G. In the Law French orthography, this letter is often substituted for the English W, particularly as an initial. Thus, "gage" for "wage," “garranty" for "warranty," “gast" tor "wastef"
GABEL. An excise; a tax on movables: a rent, custom, or service. Co. Litt. 213. —La.n-i gabel. See Lam).
GAB]-:I..I..A. The Law Latin form of "aubel.” (q. 12.)
G A B L A T O R E S. yabcl, rent, or tribute.
Persons who paid Domesday; Cowell.
GABLUM. A rent; a tax. Domesday: Du Cange. The gable-end of a house. Cow-
GABULUS DENARIORUM. in money. Seld. Tit. Hon. 321.
GAFFOLDGILD. tom or tribute. Scott
The payment of cus-
GAFFOLDLANJJ. Property subject to the gaflfoidgild, or liable to be taxed. Scott.
GAFOI... The same word as "gabel" or "gavel." Rent; tax; interest of money.
GAGE, 1:. In old English law. To pawn or pledge; to give as security for a payment or performance; to wage or wager.
GAGE, Vb. In old English law. A pawn or pledge: something deposited as 5% curity for the performance of some act or the payment of money, and to be forfeited on failure or non-performance Glanv. lib. 10, c. 6: Britt. C. 27.
A mortgage is a dead-gage or pledge: to_r, whatsoever profit it yicids, it redccms not It- svif, unless the whole amount secured is paid at the appointed time. Cowell.
In French law. The contract of pledge
or pawn: also the article pawaed. —Gage, estates in. Those held in uadia. or pledge. They are of I:wo kinds: (1) Vitmm «Indium, or living pledge or vifgage: (3 mortumn mzdimru, or dead piedge, better known as "mortgage."
GAGER DE DELIVERANGE. In old English law. W"hen he who has distrained, being sued, has not delivered the cattle distrained, then he shall not only avow the distress, but gager deliverance, L e.. put in surety or pledge that he will deliver them. Fitzh. Nat Brev.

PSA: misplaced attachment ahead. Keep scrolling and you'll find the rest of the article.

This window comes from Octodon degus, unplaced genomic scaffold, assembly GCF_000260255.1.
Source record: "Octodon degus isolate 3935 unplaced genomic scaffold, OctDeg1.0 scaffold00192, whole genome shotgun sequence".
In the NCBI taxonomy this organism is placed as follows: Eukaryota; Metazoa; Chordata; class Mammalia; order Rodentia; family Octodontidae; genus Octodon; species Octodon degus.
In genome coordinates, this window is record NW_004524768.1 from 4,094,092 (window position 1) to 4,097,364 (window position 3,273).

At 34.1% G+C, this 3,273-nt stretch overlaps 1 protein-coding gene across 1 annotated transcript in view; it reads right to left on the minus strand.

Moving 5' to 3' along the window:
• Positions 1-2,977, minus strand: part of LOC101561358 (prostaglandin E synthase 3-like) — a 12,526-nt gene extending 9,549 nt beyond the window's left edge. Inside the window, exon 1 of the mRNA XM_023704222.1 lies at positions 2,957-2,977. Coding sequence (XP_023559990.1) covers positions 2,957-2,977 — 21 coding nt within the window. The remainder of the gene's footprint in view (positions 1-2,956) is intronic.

GAGEE DEL LEY. (11. 12.)
Wager of law,
GAIN. Profits: winnings; increment of value. Gray v. Darlington, 15 Wall. 65, 21
L. Ed. 45; Thorn v. De Breteuil, 86 App. Div. 405, 83 N. r. Supp. 849.
GAINAGE. The gain or profit of ti.lled or planted land, raised by cultivating it ; and the draught, plow, and furniture for carrying on the work of tiilage by the buser kind of sokemen, or cillcins. Bract. l. i. c. 9.
GAIN]-JRY. Tiilage, or the profit arising from it, or from the beasts employ ed therein.
GAINOR. In old English law. A sol;eman; one who occupied or cultivated arable land. Old Nat. Brev. tol. 12.
GALE. or annuity.
A gale is the right to open and work a mine within the Hundred of St. Bria\'el's, or a stone quarry within the open lands of the Forest of Dean. The right is a license or interest in the nature of real estate, conditional oa the due payment of rent and ob- servance of the obiigations imposed on the‘ galee. It follows the ordinary rules as to the devolution and conveyance of real estate. The galee pays the crown a rent known as a “galeage rent," “royalty," or some similar name, proportionate to the quantity of minerals got from the mine or quarry. Sweet.
GALEA. sel: a galley.
GALENES. or compensation for slaughter.
GALLI-I-IALFPENCE. A kind of coin which, with suskins and doitkins, was for- hidden by St. 3 Hen. V. C. 1.
A thick wood. Spelman. The payment of a rent, tax, duty,
In old records. A piratical ves-
In old Scotch law. Bel].
A cock-shoot, or
GALLON. A ilquld measure. Containing 23] cubic inches, or four q il‘i . The imperial gallon contains about 27 , and the ale gallon 292, cubic inches. Hollemler v. Ma gone (0. C.) 38 Fed. 914; Nichols v. Beard (0. o.) 15 Fed. 431.
GALLOWS. A. scaffold: a beam laid over either one or two posts, from which maiefactors are hanged.
GAMACTA. In old European law. A
stroke or blow. Spolman.
GAMALIS. A child born in lawful wed- lock; also one born to betrothed but unmarried parents. Spelman.
GAMBLE. To game or play at a game for money. Buckley v. 0'Niel, 113 Mass. 193, 18 Am. Rep. 466. The word "gamble" is per- haps the most apt and suhstantiai to convey